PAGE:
Please use this identifier to cite or link to this item: http://hdl.handle.net/10773/23933
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dc.contributor.authorBarbosa, Miguelpt_PT
dc.contributor.authorOjanguren, Alfredo F.pt_PT
dc.contributor.authorMagurran, Anne E.pt_PT
dc.date.accessioned2018-08-22T11:09:38Z-
dc.date.available2018-08-22T11:09:38Z-
dc.date.issued2013-
dc.identifier.issn0179-1613pt_PT
dc.identifier.urihttp://hdl.handle.net/10773/23933-
dc.description.abstractEarly experience is known to be important in the development of mating behaviour. The behavioural and chemical stimuli obtained by observing adults interacting are thought to operate as template by which young acquire the ability to sexually display when appropriate. But, while the importance of early social interactions for the development of mating behaviour is well accepted, how social deprivation at different onto- genetic phases contributes for this effect is poorly understood. Here, we address this gap by asking how social deprivation at different ontogenetic phases (before or after 6 wk) mediates male mating behaviour in the Trin- idadian guppy. We show that in the absence of early social interaction, the latency of mating behaviour is briefly delayed, but that all individuals were able to sexually display in <30 min. Interestingly, regardless of the timing of social deprivation, mating behaviour starts sooner under female-biased sex ratios environments that than under a male-biased sex ratio, suggesting that male sexual behaviour is driven by female cues. The short-lived effects of social deprivation on mating behaviour reflect the extraordinary innate plasticity of guppies, which is likely to contribute to their success as invasive species.pt_PT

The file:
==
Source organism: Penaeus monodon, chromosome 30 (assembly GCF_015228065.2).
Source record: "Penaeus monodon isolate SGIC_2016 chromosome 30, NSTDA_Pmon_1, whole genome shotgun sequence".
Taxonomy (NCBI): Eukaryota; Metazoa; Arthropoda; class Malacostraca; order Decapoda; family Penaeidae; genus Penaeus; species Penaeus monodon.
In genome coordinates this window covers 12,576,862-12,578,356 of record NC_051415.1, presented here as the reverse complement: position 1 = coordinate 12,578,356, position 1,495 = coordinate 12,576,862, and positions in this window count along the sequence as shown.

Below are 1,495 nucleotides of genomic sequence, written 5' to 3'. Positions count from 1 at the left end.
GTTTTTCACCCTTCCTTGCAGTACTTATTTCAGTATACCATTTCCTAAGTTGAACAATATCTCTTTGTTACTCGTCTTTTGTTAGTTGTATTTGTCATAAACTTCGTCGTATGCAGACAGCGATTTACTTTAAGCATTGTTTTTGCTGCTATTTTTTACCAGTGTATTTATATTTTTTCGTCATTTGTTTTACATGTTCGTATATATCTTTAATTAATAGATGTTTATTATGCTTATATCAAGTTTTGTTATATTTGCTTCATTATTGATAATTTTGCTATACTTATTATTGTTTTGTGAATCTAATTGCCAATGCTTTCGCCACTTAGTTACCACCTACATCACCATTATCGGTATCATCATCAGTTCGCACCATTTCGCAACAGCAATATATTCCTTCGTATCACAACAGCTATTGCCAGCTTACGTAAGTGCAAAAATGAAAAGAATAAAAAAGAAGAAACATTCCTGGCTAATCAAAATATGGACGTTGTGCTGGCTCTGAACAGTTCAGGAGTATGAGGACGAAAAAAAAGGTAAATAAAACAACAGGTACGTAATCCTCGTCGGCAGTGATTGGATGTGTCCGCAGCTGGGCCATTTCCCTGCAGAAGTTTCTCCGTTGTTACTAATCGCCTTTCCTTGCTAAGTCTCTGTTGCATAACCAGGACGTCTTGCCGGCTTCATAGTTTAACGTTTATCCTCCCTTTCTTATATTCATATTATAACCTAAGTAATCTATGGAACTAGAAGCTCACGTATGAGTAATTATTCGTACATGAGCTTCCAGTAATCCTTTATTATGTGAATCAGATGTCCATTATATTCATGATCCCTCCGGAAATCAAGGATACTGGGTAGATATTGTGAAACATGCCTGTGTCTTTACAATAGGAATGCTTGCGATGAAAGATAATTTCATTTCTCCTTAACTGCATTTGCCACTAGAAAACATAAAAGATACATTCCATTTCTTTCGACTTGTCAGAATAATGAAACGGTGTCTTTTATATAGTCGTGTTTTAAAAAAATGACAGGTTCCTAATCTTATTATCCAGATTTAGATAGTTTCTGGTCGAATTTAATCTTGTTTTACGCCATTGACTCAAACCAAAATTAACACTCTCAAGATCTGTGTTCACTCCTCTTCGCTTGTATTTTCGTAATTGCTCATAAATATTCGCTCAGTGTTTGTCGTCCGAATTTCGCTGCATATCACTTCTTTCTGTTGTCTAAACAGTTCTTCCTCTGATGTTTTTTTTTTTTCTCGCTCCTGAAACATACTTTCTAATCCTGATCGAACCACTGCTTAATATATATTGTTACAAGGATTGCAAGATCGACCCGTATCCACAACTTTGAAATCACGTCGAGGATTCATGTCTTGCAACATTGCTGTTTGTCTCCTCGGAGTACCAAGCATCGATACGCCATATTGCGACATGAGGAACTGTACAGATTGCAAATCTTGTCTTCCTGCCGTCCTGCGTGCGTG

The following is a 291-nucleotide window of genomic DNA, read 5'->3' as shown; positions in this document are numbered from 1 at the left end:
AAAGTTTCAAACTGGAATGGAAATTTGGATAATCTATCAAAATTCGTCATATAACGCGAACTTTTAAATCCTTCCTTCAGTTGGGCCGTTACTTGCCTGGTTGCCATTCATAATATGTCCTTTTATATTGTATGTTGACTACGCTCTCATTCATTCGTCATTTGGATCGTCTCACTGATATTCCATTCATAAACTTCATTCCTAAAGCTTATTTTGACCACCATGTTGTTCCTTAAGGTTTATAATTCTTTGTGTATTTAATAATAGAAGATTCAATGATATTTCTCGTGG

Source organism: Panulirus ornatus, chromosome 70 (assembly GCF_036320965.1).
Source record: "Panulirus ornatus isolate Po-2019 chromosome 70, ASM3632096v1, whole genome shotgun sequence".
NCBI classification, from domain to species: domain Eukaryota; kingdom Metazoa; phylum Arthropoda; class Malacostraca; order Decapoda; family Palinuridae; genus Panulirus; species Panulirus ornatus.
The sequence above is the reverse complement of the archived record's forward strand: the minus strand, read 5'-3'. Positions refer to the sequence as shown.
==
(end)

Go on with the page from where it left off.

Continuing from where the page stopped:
dc.description.sponsorshipWe are grateful to Maria Dornelas and Carl Smith for providing helpful comments on early drafts and to Hideyasu Shimadzu for statistical advice on model selection. We are also thankful to the Behavioural Discussion Group and to the Fish Behaviour and Biodiversity Group for the rewarding discussions and comments on the manuscript. This study was funded by a postdoctoral fellowship to MB from Fundação para a Ciência e a Tecnologia (SFRH/BPD/82259/ 2011) and by a European Research Council grant to AEM (BioTIME 250189). All behavioural observations were carried out at the School of Biology at the University of St Andrews. The premises where the observations were carried out comply with the ASAB Guidelines for the treatment of animal in behavioural Research and Teaching, set by UK Home Office (PCD 60/2609).pt_PT
dc.language.isoengpt_PT
dc.publisherBlackwell Publishingpt_PT
dc.relationinfo:eu-repo/grantAgreement/FCT/SFRH/SFRH%2FBPD%2F82259%2F2011/PTpt_PT
dc.rightsrestrictedAccesspt_PT
dc.rights.urihttps://creativecommons.org/licenses/by/4.0/pt_PT
dc.titleCourtship display persists despite early social deprivationpt_PT
dc.typearticlept_PT
dc.description.versionpublishedpt_PT
dc.peerreviewedyespt_PT
degois.publication.firstPage496pt_PT
degois.publication.issue6pt_PT
degois.publication.lastPage502pt_PT
degois.publication.titleEthologypt_PT
degois.publication.volume119pt_PT
dc.identifier.doi10.1111/eth.12087pt_PT
dc.identifier.essn1439-0310pt_PT
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